What’s to be done about the pit bull menace?
Pit bulls are back in the news, as they often are. Two pit bulls, roaming without a leash, have attacked a woman walking in Titahi Bay. They are now in the pound while their future is decided.
There have been other stories of vicious dog attacks in Porirua recently.
There’s been a spate of pit bull attacks around New Zealand. A 2-year-old Christchurch boy was mauled by a pit bull on April 8 and the following day a 7-year-old boy from South Auckland was badly wounded, again by a pit bull. Those and other cases this month have led to renewed calls for dangerous dogs, especially pit bulls, to be banned.
Of course, it’s not that simple. For one thing: what is a pit bull? Does a pit bull cross count? American pit bull terrier, American staffordshire terrier, staffordshire bull terrier and American bulldog are all often lumped in under the ‘‘pit bull’’ label.
And would a ban be feasible? Would the owners of pit bulls be forced by legislation to have their dogs destroyed, a sort of mass extermination? Before pit bulls entered New Zealand, the Government was implored to prohibit them being bred here. The suspicion remains now that the genie is out of the bottle on that one.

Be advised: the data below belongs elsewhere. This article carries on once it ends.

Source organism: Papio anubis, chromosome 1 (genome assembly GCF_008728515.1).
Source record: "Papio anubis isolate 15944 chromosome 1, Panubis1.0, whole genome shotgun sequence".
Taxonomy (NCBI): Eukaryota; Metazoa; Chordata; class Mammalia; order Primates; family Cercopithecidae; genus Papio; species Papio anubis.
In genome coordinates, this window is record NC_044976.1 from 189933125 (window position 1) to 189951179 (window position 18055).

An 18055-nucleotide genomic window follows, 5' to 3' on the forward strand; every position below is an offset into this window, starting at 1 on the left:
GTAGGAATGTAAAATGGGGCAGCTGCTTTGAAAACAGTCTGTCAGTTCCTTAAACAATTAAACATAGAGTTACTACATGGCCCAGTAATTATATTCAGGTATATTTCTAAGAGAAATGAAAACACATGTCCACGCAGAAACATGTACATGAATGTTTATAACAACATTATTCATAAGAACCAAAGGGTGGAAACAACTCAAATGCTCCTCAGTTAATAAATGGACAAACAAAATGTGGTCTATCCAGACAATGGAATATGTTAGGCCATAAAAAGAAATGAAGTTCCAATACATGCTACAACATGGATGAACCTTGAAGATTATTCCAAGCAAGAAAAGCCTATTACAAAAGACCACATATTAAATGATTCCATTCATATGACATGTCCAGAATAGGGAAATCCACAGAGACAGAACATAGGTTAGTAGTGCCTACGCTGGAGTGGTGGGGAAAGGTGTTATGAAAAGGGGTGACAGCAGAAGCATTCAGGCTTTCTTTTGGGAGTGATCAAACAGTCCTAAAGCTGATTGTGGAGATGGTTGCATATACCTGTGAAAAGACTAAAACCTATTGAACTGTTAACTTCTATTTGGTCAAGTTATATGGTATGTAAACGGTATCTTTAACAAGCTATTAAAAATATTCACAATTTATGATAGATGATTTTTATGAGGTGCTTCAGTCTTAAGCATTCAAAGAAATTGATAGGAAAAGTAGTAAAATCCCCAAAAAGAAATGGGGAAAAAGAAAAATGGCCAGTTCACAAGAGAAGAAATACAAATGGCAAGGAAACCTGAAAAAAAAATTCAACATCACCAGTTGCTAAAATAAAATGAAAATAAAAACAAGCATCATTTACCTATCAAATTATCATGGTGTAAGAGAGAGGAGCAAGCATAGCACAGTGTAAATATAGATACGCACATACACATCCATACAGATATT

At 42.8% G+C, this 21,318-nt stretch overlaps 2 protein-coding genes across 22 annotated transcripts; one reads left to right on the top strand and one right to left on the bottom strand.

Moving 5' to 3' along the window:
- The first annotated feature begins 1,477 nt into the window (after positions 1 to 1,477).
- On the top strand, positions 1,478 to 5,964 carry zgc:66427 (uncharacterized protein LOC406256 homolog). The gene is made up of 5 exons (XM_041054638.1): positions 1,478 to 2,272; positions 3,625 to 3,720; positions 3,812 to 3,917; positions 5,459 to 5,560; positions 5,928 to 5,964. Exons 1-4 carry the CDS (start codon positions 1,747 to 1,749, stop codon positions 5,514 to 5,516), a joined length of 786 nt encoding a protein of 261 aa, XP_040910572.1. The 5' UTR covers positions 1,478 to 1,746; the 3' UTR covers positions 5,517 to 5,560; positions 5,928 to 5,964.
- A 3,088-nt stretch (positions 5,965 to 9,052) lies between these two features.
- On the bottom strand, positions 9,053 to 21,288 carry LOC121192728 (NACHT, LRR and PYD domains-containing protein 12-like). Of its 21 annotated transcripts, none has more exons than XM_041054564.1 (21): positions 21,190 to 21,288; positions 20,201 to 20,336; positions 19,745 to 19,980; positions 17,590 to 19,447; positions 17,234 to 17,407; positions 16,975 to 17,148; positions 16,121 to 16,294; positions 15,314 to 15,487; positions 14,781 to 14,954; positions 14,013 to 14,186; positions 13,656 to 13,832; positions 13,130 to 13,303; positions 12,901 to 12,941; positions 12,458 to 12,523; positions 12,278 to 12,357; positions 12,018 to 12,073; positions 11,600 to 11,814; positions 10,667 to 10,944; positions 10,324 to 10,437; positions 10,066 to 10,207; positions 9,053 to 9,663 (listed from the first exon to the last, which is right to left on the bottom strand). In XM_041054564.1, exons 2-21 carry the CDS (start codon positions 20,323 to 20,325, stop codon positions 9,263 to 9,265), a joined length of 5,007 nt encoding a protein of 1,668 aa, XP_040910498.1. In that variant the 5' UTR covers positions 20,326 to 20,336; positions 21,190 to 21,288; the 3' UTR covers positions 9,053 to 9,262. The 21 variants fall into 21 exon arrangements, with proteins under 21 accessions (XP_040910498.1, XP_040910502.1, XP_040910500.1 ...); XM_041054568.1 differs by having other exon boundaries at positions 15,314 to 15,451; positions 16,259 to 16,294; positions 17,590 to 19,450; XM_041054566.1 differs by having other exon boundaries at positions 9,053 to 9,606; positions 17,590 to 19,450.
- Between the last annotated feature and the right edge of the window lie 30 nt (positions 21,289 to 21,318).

Besides, some owners will tell you their pit bulls are lovely animals and not dangerous. It is perhaps a pity that such doting owners are not showering other dogs, without the same attacking instincts, with their love. However, that’s the way it is and unless draconian steps are taken at government level, that’s how it will remain.
Yet we keep coming back to the haunting images of toddlers’ faces being ripped apart by pit bulls. The dogs can be so fiercely determined that they simply cannot be prised away from their victim.
It’s a difficult situation and police and local authorities struggle with it.
How much onus should fall on councils to ensure their streets are not being made more dangerous by packs of dogs? That vigilance could be extremely timeconsuming and costly.
As it is, Porirua City Council does not do callouts about wandering dogs after 4.30pm. Is it time for that policy to change? But would residents be happy to foot the bill for yet more costs, perhaps in the way of another rates rise?
There’s no simple solution, but one thing is certain: it’s grim news when yet another pedestrian minding their own business is savaged by a pit bull.
* What do you think? Should pit bulls be banned? Write to editor@kmananews. co.nz.